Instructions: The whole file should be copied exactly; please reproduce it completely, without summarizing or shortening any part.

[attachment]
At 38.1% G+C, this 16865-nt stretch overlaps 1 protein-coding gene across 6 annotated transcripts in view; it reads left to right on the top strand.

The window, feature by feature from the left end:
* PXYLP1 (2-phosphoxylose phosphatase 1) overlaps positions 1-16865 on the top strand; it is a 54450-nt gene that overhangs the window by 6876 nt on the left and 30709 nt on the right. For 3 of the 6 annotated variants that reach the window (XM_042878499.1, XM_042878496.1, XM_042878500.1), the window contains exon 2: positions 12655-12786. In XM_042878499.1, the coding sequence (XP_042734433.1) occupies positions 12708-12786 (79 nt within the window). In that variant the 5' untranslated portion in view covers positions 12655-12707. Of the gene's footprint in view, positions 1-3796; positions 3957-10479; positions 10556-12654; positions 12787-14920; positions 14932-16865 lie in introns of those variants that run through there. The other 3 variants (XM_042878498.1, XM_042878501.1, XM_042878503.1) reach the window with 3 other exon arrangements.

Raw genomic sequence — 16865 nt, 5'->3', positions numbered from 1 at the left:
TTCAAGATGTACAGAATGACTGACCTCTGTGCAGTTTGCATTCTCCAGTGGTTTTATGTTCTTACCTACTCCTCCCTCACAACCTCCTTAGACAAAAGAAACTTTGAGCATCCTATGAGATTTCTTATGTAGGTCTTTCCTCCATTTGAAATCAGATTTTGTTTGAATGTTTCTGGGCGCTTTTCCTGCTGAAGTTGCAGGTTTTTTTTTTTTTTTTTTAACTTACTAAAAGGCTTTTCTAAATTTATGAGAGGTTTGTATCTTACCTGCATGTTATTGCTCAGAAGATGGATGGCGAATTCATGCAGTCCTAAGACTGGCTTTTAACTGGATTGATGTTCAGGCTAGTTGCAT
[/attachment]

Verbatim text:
At 38.1% G+C, this 16865-nt stretch overlaps 1 protein-coding gene across 6 annotated transcripts in view; it reads left to right on the top strand.

The window, feature by feature from the left end:
* PXYLP1 (2-phosphoxylose phosphatase 1) overlaps positions 1-16865 on the top strand; it is a 54450-nt gene that overhangs the window by 6876 nt on the left and 30709 nt on the right. For 3 of the 6 annotated variants that reach the window (XM_042878499.1, XM_042878496.1, XM_042878500.1), the window contains exon 2: positions 12655-12786. In XM_042878499.1, the coding sequence (XP_042734433.1) occupies positions 12708-12786 (79 nt within the window). In that variant the 5' untranslated portion in view covers positions 12655-12707. Of the gene's footprint in view, positions 1-3796; positions 3957-10479; positions 10556-12654; positions 12787-14920; positions 14932-16865 lie in introns of those variants that run through there. The other 3 variants (XM_042878498.1, XM_042878501.1, XM_042878503.1) reach the window with 3 other exon arrangements.

Raw genomic sequence — 16865 nt, 5'->3', positions numbered from 1 at the left:
TTCAAGATGTACAGAATGACTGACCTCTGTGCAGTTTGCATTCTCCAGTGGTTTTATGTTCTTACCTACTCCTCCCTCACAACCTCCTTAGACAAAAGAAACTTTGAGCATCCTATGAGATTTCTTATGTAGGTCTTTCCTCCATTTGAAATCAGATTTTGTTTGAATGTTTCTGGGCGCTTTTCCTGCTGAAGTTGCAGGTTTTTTTTTTTTTTTTTTAACTTACTAAAAGGCTTTTCTAAATTTATGAGAGGTTTGTATCTTACCTGCATGTTATTGCTCAGAAGATGGATGGCGAATTCATGCAGTCCTAAGACTGGCTTTTAACTGGATTGATGTTCAGGCTAGTTGCAT